Described as “an intense, luminous American composer” (Los Angeles Times) and as “a painter who knows exactly where her picture will be hung,” (New York Times), the music of Alexandra du Bois is often propelled by issues of indifference and inequality throughout the United States and the world. Alexandra du Bois is a Manhattan-based composer and violinist whose musical imagery has continually attracted commissions created to honor world events both historical and contemporary. Her music has been heard in concert halls across five continents—her travels connecting her tangibly to the countries that inform and inspire her work.
Kronos Quartet founder and first violinist, David Harrington, described the music of du Bois in 2003 as having “found a voice when many people were speechless” and “attempts to be a conscience in a time of oblivion… she dared, in ‘An Eye for an Eye’, to counter abuses of moral authority with an internal, personal sound using the string quartet as a witness, a reminder, that music and creativity are part of a continuing web of responsibility” (Strings Magazine).
Born in Virginia Beach, Virginia and a Northeast coast resident for most of her life, du Bois (M.M. The Juilliard School; B.M. Indiana University) found her early musical voice through the violin, beginning lessons at the age of two years old. After a move to rural Virginia, she began hearing music in the natural world around her. It was this intimate connection to nature combined with solitude that inspired her to begin composing and underscores her music to this day.
Alexandra du Bois’ connection to chamber music began at an early age through her connection to the violin and is often inspired by the sea and her childhood spent at the seaside. Before she was described as “one of America’s most promising young composers,” (LA Times) du Bois had been commissioned by Kronos Quartet—at that time the youngest composer ever to be commissioned by the quartet at age twenty-one years old. The ensemble subsequently commissioned her first, third and fifth string quartets and released the first commercial recording of first quartet, Oculus (An eye for an eye makes the whole world blind). Du Bois is also the youngest composer ever commissioned by legendary pianist Menahem Pressler with the Beaux Arts Trio who premiered her first piano at the Royal Concertgebouw in Amsterdam when du Bois was twenty-three years old.
The music of Alexandra du Bois has made its home at concert halls on five continents, including Carnegie Hall, Théàtre de la Ville, Paris, the Concertgebouw, Amsterdam, De Oosterpoort, Groningen, the Netherlands, Hanoi Opera House, Ha Noi, Vietnam, The Barbican, London, Teatro Gran Rex, Buenos Aires, Argentina, Smetana Hall, Prague, Czech Republic, Zipper Hall, Los Angeles, Centro Kursaal, San Sebastián, Spain, City Recital Hall Angel Place, Sydney, Australia, Khachaturian Concert Hall, Yerevan, Armenia, Auckland Town Hall, New Zealand, Muziekcentrum, Eindhoven and the Nikolaisaal Potsdam, Germany, among many others.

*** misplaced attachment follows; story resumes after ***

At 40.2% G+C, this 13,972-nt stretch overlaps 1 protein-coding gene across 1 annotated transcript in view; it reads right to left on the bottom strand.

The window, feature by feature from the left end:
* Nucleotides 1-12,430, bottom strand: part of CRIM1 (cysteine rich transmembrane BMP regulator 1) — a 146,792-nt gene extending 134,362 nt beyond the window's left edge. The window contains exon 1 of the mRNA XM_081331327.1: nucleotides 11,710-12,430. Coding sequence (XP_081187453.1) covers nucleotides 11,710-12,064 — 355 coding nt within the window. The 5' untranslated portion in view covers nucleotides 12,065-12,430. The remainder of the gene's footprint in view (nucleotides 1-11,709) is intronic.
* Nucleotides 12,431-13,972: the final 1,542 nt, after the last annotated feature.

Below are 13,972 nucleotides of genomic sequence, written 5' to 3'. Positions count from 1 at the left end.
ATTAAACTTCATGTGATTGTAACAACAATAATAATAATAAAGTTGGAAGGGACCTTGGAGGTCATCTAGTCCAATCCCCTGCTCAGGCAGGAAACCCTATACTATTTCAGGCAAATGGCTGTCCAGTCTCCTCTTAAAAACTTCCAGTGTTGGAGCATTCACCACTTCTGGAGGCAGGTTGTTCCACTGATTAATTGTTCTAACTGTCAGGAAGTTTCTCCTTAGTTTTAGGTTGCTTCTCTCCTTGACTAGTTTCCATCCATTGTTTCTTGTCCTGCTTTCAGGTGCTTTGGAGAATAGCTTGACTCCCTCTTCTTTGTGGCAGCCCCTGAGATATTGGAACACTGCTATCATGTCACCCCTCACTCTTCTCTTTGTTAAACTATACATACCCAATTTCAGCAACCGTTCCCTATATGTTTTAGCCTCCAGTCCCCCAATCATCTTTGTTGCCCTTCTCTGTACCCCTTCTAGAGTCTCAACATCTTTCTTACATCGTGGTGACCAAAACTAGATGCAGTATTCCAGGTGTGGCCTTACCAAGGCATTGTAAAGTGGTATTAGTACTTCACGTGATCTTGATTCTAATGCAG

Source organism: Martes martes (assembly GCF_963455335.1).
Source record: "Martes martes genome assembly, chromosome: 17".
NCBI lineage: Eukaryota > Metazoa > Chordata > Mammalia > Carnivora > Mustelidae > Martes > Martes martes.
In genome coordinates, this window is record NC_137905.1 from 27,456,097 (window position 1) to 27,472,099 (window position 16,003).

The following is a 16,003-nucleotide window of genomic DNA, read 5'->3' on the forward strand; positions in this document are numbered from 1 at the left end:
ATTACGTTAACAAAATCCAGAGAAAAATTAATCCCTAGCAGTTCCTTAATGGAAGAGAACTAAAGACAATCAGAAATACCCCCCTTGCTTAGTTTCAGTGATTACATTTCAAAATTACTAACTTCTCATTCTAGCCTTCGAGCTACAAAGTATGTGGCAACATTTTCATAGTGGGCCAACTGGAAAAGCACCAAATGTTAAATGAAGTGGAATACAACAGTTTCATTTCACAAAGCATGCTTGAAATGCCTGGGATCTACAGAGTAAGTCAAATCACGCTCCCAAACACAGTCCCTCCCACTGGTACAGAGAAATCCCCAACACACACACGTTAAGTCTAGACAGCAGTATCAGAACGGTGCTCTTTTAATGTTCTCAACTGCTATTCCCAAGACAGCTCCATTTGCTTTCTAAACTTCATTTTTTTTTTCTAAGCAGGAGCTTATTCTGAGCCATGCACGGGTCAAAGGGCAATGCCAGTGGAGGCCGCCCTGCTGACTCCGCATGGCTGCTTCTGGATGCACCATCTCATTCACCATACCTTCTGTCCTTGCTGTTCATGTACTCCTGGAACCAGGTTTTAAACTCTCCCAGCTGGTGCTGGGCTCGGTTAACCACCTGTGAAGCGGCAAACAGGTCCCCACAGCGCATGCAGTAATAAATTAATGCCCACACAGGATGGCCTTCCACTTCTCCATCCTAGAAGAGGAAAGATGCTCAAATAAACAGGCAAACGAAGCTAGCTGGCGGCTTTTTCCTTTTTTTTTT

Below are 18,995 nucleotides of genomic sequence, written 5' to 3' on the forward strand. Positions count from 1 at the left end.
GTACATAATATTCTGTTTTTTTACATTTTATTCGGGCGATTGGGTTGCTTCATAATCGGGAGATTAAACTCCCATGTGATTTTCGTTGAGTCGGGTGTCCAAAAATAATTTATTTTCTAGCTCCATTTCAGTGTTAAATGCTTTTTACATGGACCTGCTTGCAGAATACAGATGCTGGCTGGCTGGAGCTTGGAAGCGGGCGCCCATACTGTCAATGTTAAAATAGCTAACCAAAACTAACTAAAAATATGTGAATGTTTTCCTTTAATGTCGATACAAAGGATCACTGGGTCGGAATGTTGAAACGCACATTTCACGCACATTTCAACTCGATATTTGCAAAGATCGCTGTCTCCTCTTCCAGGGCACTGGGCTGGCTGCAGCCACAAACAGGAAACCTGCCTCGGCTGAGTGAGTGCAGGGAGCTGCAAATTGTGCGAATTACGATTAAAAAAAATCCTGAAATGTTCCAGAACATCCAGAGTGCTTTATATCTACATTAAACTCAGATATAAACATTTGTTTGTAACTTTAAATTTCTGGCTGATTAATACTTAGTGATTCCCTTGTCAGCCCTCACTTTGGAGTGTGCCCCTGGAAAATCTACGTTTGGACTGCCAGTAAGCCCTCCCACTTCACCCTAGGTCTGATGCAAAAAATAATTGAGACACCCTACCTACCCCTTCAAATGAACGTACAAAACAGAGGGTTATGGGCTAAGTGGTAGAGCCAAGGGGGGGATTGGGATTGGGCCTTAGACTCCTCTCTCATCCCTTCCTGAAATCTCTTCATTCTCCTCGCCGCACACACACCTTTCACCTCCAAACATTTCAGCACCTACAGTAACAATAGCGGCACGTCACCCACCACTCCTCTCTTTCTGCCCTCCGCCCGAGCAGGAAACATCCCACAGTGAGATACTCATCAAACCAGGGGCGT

Alexandra du Bois was composer-in-residence with Grammy-award winning Southwest Chamber Music as they toured Vietnam and Los Angeles as part of the Ascending Dragon Music Festival—a project described by the U.S. State Department as the largest cultural exchange between the U.S. and Vietnam in history. Southwest Chamber Music commissioned du Bois’ Within Earth, Wood Grows featuring the Vietnamese monochord, the đàn bầu. The world premiere at the Hanoi Opera House in Vietnam was reviewed by Mark Swed in the Los Angeles Times:
She has an unerring sense of beauty, and her new score began with the accrual of melody in slow, soft, overlapping layers, the way Mahler did in his most affecting adagios. But also like Mahler, she revealed innocence as always an illusion. In her program notes she spoke of overcoming mental images of Vietnamese afflicted with the results of Agent Orange and of American war veterans wounded in Vietnam or haunted by memories. Sweetness never left her score, but beauty and pain intermingled. A bass line provided a heartbeat, and beguiling melodic lines led through a maze of dead ends. The ending was a stunner – a scream became a spiritual cadence, as if giving thanks for sour, sensuous fruit.
For du Bois, music is at its core song and dance—yet music is also an internal dance within oneself where one can find solace and understanding. After receiving a grant from the Netherland-America Foundation to retrace the footsteps of young Dutch writer and Holocaust victim Etty Hillesum, du Bois wrote Night Songs (Nachtliederen), a 30-minute quartet commissioned by Kronos Quartet—described by the New York Times as “well-made and deeply sincere.” Molly Sheridan, in NewMusicBox, offers a deeper description:
The composer…reading Hillesum’s work and visiting Amsterdam, [Kamp] Westerbrook, and Auschwitz [Birkenau] to step as close to the Dutch Jew’s wartime life experience as possible. The music born of this was starkly touching, conveying the complexity of individual human darkness rather than the epic turmoil of nations in a time of genocide.